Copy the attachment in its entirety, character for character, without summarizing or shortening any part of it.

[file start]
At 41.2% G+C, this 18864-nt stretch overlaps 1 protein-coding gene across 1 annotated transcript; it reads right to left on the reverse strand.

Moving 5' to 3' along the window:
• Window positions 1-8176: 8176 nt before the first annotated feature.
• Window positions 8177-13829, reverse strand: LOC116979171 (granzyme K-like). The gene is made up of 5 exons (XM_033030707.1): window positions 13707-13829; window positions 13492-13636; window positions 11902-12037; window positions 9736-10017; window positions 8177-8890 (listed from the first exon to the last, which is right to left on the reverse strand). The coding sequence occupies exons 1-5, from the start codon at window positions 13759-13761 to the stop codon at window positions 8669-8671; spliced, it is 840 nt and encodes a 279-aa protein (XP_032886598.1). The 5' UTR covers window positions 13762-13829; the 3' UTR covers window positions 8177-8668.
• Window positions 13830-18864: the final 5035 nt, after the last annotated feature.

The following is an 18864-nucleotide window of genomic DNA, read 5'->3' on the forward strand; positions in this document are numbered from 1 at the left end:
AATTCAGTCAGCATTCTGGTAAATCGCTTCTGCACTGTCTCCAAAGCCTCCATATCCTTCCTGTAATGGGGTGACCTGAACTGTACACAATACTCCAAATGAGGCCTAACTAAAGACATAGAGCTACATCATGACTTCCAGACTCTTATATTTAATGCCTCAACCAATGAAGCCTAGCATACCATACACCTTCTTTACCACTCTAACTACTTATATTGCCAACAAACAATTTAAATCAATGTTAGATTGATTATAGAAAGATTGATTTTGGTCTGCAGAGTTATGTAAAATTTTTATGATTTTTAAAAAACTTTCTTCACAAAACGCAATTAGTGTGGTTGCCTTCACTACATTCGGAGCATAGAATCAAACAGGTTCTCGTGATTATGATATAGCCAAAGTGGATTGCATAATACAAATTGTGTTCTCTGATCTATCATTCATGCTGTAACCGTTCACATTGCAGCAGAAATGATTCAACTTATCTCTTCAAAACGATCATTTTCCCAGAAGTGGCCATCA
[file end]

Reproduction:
At 41.2% G+C, this 18864-nt stretch overlaps 1 protein-coding gene across 1 annotated transcript; it reads right to left on the reverse strand.

Moving 5' to 3' along the window:
• Window positions 1-8176: 8176 nt before the first annotated feature.
• Window positions 8177-13829, reverse strand: LOC116979171 (granzyme K-like). The gene is made up of 5 exons (XM_033030707.1): window positions 13707-13829; window positions 13492-13636; window positions 11902-12037; window positions 9736-10017; window positions 8177-8890 (listed from the first exon to the last, which is right to left on the reverse strand). The coding sequence occupies exons 1-5, from the start codon at window positions 13759-13761 to the stop codon at window positions 8669-8671; spliced, it is 840 nt and encodes a 279-aa protein (XP_032886598.1). The 5' UTR covers window positions 13762-13829; the 3' UTR covers window positions 8177-8668.
• Window positions 13830-18864: the final 5035 nt, after the last annotated feature.

The following is an 18864-nucleotide window of genomic DNA, read 5'->3' on the forward strand; positions in this document are numbered from 1 at the left end:
AATTCAGTCAGCATTCTGGTAAATCGCTTCTGCACTGTCTCCAAAGCCTCCATATCCTTCCTGTAATGGGGTGACCTGAACTGTACACAATACTCCAAATGAGGCCTAACTAAAGACATAGAGCTACATCATGACTTCCAGACTCTTATATTTAATGCCTCAACCAATGAAGCCTAGCATACCATACACCTTCTTTACCACTCTAACTACTTATATTGCCAACAAACAATTTAAATCAATGTTAGATTGATTATAGAAAGATTGATTTTGGTCTGCAGAGTTATGTAAAATTTTTATGATTTTTAAAAAACTTTCTTCACAAAACGCAATTAGTGTGGTTGCCTTCACTACATTCGGAGCATAGAATCAAACAGGTTCTCGTGATTATGATATAGCCAAAGTGGATTGCATAATACAAATTGTGTTCTCTGATCTATCATTCATGCTGTAACCGTTCACATTGCAGCAGAAATGATTCAACTTATCTCTTCAAAACGATCATTTTCCCAGAAGTGGCCATCA